It's getting hot in here; AI will cool you off 

Wildfire detection, AI in firefighting, Phil Schneider, Pano AI technology, Firefighting challenges, Climate change impact, Early wildfire detection, Thermal imaging, Environmental protection, AI in emergency response

47 years into his firefighting career, Phil Schneider experienced challenges because of the unexceptional wildfires that took place this year. Philip Schneider is the fire chief in Clackamas County. 

This year fires blazed reaching more than 2,000 acres of land in Amid Oregon’s woods. This land was originally a wet climate that made it impossible for fires to think they could take place, but it wasn’t the case this time. 

Sadly, wildfires have been reoccurring worldwide due to global warming. As a result, this has aided in higher rates of destruction in the wild. Mr. Schneider’s dedication to his work, he decided to recruit the one and only: artificial intelligence. He wants to minimize the risks that come with extinguishing wildfires.  

Mr. Schnieder mentioned that “It’s a huge game changer for the fire service.” 

He was referring to the technology that was developed by Pano AI, which is thought to be a second pair of eyes that looks out for fire.  

Although AI alone would not be able to take control over the management wildfires, it’s said that it’s a growing tool that firefighters have been using. 

Mr. Schneider decided to use a high-tech fire watch and use panoramic cameras that record and capture snapshots of the surrounding minute-by-minute. An analyzation of the images takes place by the AI algorithm, which can detect signs of fires.  

The process can range from hours to days in order to detect flames using its different methods, said Mr. Schneider. The beneficial part of using the AI system is the fact that it can detect the threat of a fire instantly.  

Mr. Schneider continues to state that “Fires are burning hotter and faster. That early detection is going to make a difference.” 

When Mr. Schneider’s crew failed to locate a blaze after hours of search, Panos’s AI was able to detect to do the job. In another similar scenario, the detection of the blaze happened 30 minutes before it took place.  

Pano AI San Francisco based, has built 100 AI- on duty to enable fire watch in 6 US states and Australia. It is a flourishing technology in the field of discovering and extinguishing fires.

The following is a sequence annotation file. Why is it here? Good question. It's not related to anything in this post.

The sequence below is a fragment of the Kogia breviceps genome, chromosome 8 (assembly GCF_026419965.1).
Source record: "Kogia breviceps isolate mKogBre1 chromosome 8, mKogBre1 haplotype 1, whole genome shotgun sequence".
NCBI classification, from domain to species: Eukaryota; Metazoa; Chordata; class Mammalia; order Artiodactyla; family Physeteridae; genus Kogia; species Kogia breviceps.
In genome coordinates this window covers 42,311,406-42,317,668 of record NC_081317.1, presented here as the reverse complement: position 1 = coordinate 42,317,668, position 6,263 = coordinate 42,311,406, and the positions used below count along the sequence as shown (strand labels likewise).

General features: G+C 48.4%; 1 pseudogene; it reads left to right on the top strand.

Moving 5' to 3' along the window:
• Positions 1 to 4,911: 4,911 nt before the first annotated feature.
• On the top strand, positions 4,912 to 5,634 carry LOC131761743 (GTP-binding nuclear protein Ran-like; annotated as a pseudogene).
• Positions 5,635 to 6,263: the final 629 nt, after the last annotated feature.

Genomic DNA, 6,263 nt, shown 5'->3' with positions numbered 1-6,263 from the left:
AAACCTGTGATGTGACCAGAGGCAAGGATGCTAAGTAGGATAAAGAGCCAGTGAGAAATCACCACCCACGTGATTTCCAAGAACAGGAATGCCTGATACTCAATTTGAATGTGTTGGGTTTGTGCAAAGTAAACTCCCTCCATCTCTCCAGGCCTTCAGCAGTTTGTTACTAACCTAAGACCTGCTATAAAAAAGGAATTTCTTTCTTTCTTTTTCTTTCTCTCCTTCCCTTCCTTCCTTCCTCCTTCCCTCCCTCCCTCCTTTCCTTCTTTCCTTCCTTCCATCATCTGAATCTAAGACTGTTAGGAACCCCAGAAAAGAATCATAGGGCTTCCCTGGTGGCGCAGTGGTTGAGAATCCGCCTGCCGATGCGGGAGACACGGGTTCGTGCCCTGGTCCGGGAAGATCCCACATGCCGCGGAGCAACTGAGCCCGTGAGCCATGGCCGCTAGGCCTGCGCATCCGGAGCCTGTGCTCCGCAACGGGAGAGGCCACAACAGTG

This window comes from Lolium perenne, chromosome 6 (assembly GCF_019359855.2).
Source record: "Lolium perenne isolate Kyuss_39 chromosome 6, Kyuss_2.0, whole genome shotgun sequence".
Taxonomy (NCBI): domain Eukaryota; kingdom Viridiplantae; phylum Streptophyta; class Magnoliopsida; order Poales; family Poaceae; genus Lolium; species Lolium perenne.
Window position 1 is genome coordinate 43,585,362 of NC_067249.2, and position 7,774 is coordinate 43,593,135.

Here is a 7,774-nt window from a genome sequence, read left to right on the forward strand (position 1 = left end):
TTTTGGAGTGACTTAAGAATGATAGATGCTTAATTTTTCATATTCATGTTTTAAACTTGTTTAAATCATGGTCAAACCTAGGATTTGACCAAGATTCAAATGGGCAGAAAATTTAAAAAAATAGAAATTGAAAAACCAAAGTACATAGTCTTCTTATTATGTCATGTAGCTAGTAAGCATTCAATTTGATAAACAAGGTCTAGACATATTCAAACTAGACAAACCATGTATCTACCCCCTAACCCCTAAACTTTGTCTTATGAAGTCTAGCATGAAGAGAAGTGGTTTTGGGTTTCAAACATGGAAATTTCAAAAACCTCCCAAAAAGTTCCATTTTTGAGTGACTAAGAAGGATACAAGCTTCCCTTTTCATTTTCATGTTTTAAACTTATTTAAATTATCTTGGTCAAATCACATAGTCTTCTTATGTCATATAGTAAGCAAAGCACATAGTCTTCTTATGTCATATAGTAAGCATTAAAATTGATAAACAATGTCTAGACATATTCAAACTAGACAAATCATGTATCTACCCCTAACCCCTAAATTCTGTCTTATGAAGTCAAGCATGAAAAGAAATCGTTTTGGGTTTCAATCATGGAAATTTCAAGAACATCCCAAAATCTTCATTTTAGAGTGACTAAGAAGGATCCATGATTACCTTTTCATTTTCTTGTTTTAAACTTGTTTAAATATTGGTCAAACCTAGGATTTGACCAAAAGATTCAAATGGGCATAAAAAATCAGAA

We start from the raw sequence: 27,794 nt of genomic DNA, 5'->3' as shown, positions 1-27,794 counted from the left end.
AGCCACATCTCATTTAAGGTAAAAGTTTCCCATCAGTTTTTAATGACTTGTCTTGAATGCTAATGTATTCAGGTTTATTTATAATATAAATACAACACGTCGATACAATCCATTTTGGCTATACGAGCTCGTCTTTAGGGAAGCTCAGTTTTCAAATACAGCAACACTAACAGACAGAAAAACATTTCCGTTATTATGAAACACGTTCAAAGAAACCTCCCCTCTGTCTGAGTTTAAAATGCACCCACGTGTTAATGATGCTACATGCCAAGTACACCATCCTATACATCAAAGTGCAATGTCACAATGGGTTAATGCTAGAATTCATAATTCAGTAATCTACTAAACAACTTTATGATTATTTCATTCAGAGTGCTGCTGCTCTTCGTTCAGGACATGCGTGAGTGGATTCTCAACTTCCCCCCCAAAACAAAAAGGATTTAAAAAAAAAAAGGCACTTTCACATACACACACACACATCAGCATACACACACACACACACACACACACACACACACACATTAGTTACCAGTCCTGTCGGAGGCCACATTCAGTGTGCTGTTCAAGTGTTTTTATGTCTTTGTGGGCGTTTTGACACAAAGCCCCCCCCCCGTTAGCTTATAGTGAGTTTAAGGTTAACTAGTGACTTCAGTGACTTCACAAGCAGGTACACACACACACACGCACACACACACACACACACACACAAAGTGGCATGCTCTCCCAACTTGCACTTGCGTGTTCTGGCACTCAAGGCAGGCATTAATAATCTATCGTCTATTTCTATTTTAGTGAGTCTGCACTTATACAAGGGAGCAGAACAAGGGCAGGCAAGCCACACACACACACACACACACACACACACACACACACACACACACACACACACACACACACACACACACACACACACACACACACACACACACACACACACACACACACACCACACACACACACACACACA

Mr. Schneider mentions that the earlier detection of fires is having a positive impact on the environment because fires are burning at a faster rate with higher temperatures. 

In of the few times, Pano AI was able to detect a fire 30 minutes before it took place, but Mr. Schneider’s team was able to detect it hours later.  

Thermal Imaging

With advancements in time the number of startups has increased, and this allows for more variety in offers. 

German engineers hire satellites and thermal imaging sensors to detect wildfires from the sky. On the other hand, in France robots are being assigned to work cooperatively by human firefighters to fight off the blaze.  

Additionally, in Mr. Schneider’s Oregon fire department, drones with infrared cameras take off at night to aid firefighters in locating burning locations. 

Mr. Clerico stated that technology plays a vital role in managing wildfires. 

In fact, due to the high heat that has scorched the Mediterranean from Greece to Spain, wildfires have cost Europe an estimated €4.1 billion ($4.43 billion) so far this year. 

News stated that Lahaina in Maui last month claimed at least 115 lives due to wildfires. 

A record-breaking area of forest burned in Canada, emitted as much carbon dioxide in a year as Mexico does, even though the economic and human toll has been smaller. 

As a result of climate change, temperatures are predicted to rise and droughts to occur more frequently, which will exacerbate the issue. The danger of catastrophic wildfires increasing globally by up to 57% by the end of the century, according to a 2022 report co-authored by the UN. The risks are increased by both climate change and human infrastructure, particularly electricity lines. 

Early detection 

For decades, satellites have been used to detect wildfires – Nasa’s Landsat satellites have been gathering information regarding wildfires since the 1970s – according to Mr. Roenneke, OroraTech’s infrared imaging results allows firefighters to have a clearer picture of the trace of fires, the progress, and the smoke which mainstream sensors are not able to detect. 

With the aid of AI in such situations, the wildfires are being extinguished with minimal to no harm to the environment and the firefighters.  

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